Long Beach Bus Fares to Go Up; Some Hikes Less Than Planned

Times Staff Writer

Bus fares will go up for all riders beginning July 1. But discount pass holders will pay less than initially proposed, while regular riders will pay slightly more.

That was the gist of a compromise reached Monday by members of the Long Beach Transit Board of Directors following two April public hearings at which they were lambasted for insensitivity to the needs of senior citizens, students and the disabled.

"This was a concession in response to the people," said board chairwoman Shirley Saltman following the 6-1 vote for the new fares.

Added Laurence Jackson, president and general manager of the transit company whose staff had prepared the initial fare recommendations: "I'm happy to see the board really be responsive to the public."

New Guidelines

Under the new guidelines adopted by the board, college students will pay $16 for monthly passes instead of the $24 initially proposed. Passes for senior citizens and the disabled, on the other hand, will go from the current $4 to $6--a decrease of $1 from the earlier proposal. And students high school age and younger will pay $12--the original proposal--instead of the current $4.

To offset losses resulting from the more moderate increases in discount fares, regular customers will pay $1 more than initially projected for their passes--$25 instead of the current $20.

Individual cash fares will go up as originally planned: to 60 cents for regular customers and college students, 40 cents for students high school age and younger and 30 cents for senior citizens and the disabled. According to Jackson, the net effect of the new fares on total revenues will be about the same as if the original fare proposals had been adopted. "We accomplished what we set out to accomplish," Jackson said.

At issue was the fact that the initial proposal called for an increase of 20%--from $20 to $24--in the price of the monthly bus passes purchased by regular customers, while most holders of discounted passes--namely senior citizens, students and the disabled--would have suffered increases of 50% to 200%.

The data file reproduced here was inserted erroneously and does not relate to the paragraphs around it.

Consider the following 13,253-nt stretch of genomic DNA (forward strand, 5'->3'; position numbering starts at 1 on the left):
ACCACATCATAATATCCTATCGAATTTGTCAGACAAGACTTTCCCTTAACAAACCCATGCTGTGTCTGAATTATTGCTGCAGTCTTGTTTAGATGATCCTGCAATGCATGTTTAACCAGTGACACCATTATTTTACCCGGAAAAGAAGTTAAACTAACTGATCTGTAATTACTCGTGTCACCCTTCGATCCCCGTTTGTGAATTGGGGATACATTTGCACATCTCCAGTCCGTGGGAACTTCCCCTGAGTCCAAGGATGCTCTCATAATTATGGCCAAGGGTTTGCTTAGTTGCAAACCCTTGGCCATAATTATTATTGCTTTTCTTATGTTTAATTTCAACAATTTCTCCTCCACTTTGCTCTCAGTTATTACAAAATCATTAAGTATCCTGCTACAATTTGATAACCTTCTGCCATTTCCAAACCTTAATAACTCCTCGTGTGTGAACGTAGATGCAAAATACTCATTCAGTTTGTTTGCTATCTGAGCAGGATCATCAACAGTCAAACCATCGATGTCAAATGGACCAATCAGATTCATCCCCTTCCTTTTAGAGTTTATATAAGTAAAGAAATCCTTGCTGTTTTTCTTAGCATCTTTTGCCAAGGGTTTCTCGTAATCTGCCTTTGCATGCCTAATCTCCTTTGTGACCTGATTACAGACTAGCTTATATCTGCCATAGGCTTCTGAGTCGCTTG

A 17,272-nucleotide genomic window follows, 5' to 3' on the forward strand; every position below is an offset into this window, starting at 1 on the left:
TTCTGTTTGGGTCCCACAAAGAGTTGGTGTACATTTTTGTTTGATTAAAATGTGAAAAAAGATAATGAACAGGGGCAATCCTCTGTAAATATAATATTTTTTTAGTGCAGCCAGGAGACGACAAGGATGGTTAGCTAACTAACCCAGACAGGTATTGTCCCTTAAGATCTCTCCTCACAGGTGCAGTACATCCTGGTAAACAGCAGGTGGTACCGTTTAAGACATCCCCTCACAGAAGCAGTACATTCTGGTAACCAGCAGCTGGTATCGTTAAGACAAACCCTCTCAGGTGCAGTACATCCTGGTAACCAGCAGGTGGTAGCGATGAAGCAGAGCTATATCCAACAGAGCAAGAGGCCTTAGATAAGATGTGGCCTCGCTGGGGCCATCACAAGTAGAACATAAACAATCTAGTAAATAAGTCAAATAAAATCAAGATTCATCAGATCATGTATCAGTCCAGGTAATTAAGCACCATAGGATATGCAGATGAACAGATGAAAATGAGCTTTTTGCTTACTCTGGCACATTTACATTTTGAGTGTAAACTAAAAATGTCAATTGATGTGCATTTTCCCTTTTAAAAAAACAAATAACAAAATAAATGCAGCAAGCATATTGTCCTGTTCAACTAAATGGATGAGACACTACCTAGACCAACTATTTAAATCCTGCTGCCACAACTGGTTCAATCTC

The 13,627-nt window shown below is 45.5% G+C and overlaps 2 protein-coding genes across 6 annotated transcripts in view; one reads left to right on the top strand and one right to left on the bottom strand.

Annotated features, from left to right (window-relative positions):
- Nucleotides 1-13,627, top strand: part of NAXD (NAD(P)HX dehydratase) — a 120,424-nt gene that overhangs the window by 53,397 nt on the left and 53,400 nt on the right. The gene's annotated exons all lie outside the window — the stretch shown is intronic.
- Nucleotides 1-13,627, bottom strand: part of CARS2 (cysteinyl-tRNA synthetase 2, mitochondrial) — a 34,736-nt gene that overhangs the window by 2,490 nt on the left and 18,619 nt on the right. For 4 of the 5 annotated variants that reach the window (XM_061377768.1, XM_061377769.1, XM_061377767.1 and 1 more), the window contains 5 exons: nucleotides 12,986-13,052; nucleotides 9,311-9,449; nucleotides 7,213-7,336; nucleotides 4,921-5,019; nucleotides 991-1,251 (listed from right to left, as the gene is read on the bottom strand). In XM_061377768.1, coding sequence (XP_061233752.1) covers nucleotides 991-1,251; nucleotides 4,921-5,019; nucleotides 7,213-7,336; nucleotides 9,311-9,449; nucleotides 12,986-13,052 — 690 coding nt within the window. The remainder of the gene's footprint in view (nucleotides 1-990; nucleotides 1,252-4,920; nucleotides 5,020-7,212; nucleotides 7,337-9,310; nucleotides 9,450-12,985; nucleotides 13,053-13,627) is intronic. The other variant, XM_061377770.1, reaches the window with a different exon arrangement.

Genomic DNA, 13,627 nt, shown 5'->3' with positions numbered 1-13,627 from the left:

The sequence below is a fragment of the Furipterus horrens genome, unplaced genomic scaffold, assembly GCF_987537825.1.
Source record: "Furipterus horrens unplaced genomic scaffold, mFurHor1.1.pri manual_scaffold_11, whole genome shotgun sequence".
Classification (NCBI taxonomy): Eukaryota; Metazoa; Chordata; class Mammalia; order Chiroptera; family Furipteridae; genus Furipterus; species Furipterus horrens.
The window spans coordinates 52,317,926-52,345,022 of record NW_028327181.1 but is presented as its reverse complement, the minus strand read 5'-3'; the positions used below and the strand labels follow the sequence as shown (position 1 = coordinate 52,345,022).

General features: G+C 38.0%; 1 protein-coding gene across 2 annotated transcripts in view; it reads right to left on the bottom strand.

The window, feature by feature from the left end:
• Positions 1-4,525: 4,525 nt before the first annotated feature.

Transit officials, attributing the need for the fare increase to greater operating costs combined with projected losses in federal subsidies, explained the apparent inequity simply. Previous fare structures, they said, had inordinately subsidized discount passengers at the expense of their full-paying counterparts.

The new fares, while retaining significant discounts for people on limited incomes, they said, would force discount passengers to shoulder a more equitable portion of the total burden.

Especially hard hit by the original fare proposals were full-time college and trade-school students, who would have been deprived of their eligibility for discounted fares altogether. Under the proposed fares, the cost of a monthly pass for a college student would have gone from $4 to $24--an increase of 500%.

Support Elicited

It was this group, in fact, that elicited outspoken support from board member Art Levine, who opened Monday's discussion by reading a resolution passed by the Cal State Long Beach student senate characterizing the proposals as "discriminatory."

On hand to voice similar sentiments were Wells Sloniger, dean of student affairs at Long Beach City College, and Cheryl Leeds, the college's student body president. Though neither had spoken at the public hearings on the matter, board chairwoman Saltman said she had given them special permission to speak at the meeting because of the gravity of the issue being discussed.

"I represent 1,000 students who look to the bus service to provide them with access to an education," Sloniger said. "These fare increases would be a tremendous hardship; instead of offering people an opportunity to develop themselves, we would be depriving them of the chance to secure educations and jobs."

Leeds added that foreign and immigrant students would be especially hard hit by the fare increases.

Burden on Working People

The one dissenting vote came from board member John Allen, who said he considered the $5 increase in regular pass fares an unnecessary burden on working people who constitute the bulk of the transit company's customers.

"I think there's some kind of unarticulated myth here that (ordinary) people who take the bus wear diamonds and furs if they're ladies and read the Wall Street Journal if they're men," Allen said. "It just isn't true."

Not everyone else was entirely happy with the outcome either.

Leeds said she was satisfied that there had been "some good discussion and a compromise" but still felt that the revised fare structure was unfair to students.

And Harold Wulke, who attended the meeting as chairman of the Long Beach Senior Citizens Advisory Commission, had little good to say about the new $6 pass fare for seniors.

"They should have made it $5," he said. "Why not make it easy for people?"

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